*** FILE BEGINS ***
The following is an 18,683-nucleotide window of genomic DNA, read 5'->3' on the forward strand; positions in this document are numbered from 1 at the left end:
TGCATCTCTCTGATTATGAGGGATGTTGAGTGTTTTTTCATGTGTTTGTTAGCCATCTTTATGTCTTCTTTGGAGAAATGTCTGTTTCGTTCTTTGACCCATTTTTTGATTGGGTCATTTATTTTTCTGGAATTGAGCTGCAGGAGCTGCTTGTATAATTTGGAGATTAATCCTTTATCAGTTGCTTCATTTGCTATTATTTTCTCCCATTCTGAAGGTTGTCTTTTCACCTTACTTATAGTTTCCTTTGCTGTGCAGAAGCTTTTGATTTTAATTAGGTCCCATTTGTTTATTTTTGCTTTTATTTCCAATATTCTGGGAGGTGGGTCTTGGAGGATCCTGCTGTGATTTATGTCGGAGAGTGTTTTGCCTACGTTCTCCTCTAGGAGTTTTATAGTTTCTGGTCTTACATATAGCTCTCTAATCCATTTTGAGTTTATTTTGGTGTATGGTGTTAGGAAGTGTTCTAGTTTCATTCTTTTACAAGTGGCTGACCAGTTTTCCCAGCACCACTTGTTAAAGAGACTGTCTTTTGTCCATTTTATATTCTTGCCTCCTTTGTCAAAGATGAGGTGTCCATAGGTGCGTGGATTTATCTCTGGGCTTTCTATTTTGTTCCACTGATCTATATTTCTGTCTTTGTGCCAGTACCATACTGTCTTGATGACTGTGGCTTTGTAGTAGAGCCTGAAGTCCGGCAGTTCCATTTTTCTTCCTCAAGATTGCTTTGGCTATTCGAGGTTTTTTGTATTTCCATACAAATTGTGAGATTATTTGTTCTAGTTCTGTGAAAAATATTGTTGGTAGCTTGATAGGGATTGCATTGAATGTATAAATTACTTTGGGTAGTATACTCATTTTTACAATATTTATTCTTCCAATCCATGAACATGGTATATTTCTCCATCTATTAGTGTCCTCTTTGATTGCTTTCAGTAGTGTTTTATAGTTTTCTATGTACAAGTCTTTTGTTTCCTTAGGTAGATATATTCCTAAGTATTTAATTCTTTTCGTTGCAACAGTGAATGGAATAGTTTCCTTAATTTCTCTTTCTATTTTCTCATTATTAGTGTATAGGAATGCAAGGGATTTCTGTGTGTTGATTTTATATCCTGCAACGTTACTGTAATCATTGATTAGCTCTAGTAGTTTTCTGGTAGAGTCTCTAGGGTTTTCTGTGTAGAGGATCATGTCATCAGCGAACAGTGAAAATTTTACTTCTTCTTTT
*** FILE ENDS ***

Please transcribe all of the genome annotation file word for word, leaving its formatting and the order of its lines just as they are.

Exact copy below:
The following is an 18,683-nucleotide window of genomic DNA, read 5'->3' on the forward strand; positions in this document are numbered from 1 at the left end:
TGCATCTCTCTGATTATGAGGGATGTTGAGTGTTTTTTCATGTGTTTGTTAGCCATCTTTATGTCTTCTTTGGAGAAATGTCTGTTTCGTTCTTTGACCCATTTTTTGATTGGGTCATTTATTTTTCTGGAATTGAGCTGCAGGAGCTGCTTGTATAATTTGGAGATTAATCCTTTATCAGTTGCTTCATTTGCTATTATTTTCTCCCATTCTGAAGGTTGTCTTTTCACCTTACTTATAGTTTCCTTTGCTGTGCAGAAGCTTTTGATTTTAATTAGGTCCCATTTGTTTATTTTTGCTTTTATTTCCAATATTCTGGGAGGTGGGTCTTGGAGGATCCTGCTGTGATTTATGTCGGAGAGTGTTTTGCCTACGTTCTCCTCTAGGAGTTTTATAGTTTCTGGTCTTACATATAGCTCTCTAATCCATTTTGAGTTTATTTTGGTGTATGGTGTTAGGAAGTGTTCTAGTTTCATTCTTTTACAAGTGGCTGACCAGTTTTCCCAGCACCACTTGTTAAAGAGACTGTCTTTTGTCCATTTTATATTCTTGCCTCCTTTGTCAAAGATGAGGTGTCCATAGGTGCGTGGATTTATCTCTGGGCTTTCTATTTTGTTCCACTGATCTATATTTCTGTCTTTGTGCCAGTACCATACTGTCTTGATGACTGTGGCTTTGTAGTAGAGCCTGAAGTCCGGCAGTTCCATTTTTCTTCCTCAAGATTGCTTTGGCTATTCGAGGTTTTTTGTATTTCCATACAAATTGTGAGATTATTTGTTCTAGTTCTGTGAAAAATATTGTTGGTAGCTTGATAGGGATTGCATTGAATGTATAAATTACTTTGGGTAGTATACTCATTTTTACAATATTTATTCTTCCAATCCATGAACATGGTATATTTCTCCATCTATTAGTGTCCTCTTTGATTGCTTTCAGTAGTGTTTTATAGTTTTCTATGTACAAGTCTTTTGTTTCCTTAGGTAGATATATTCCTAAGTATTTAATTCTTTTCGTTGCAACAGTGAATGGAATAGTTTCCTTAATTTCTCTTTCTATTTTCTCATTATTAGTGTATAGGAATGCAAGGGATTTCTGTGTGTTGATTTTATATCCTGCAACGTTACTGTAATCATTGATTAGCTCTAGTAGTTTTCTGGTAGAGTCTCTAGGGTTTTCTGTGTAGAGGATCATGTCATCAGCGAACAGTGAAAATTTTACTTCTTCTTTT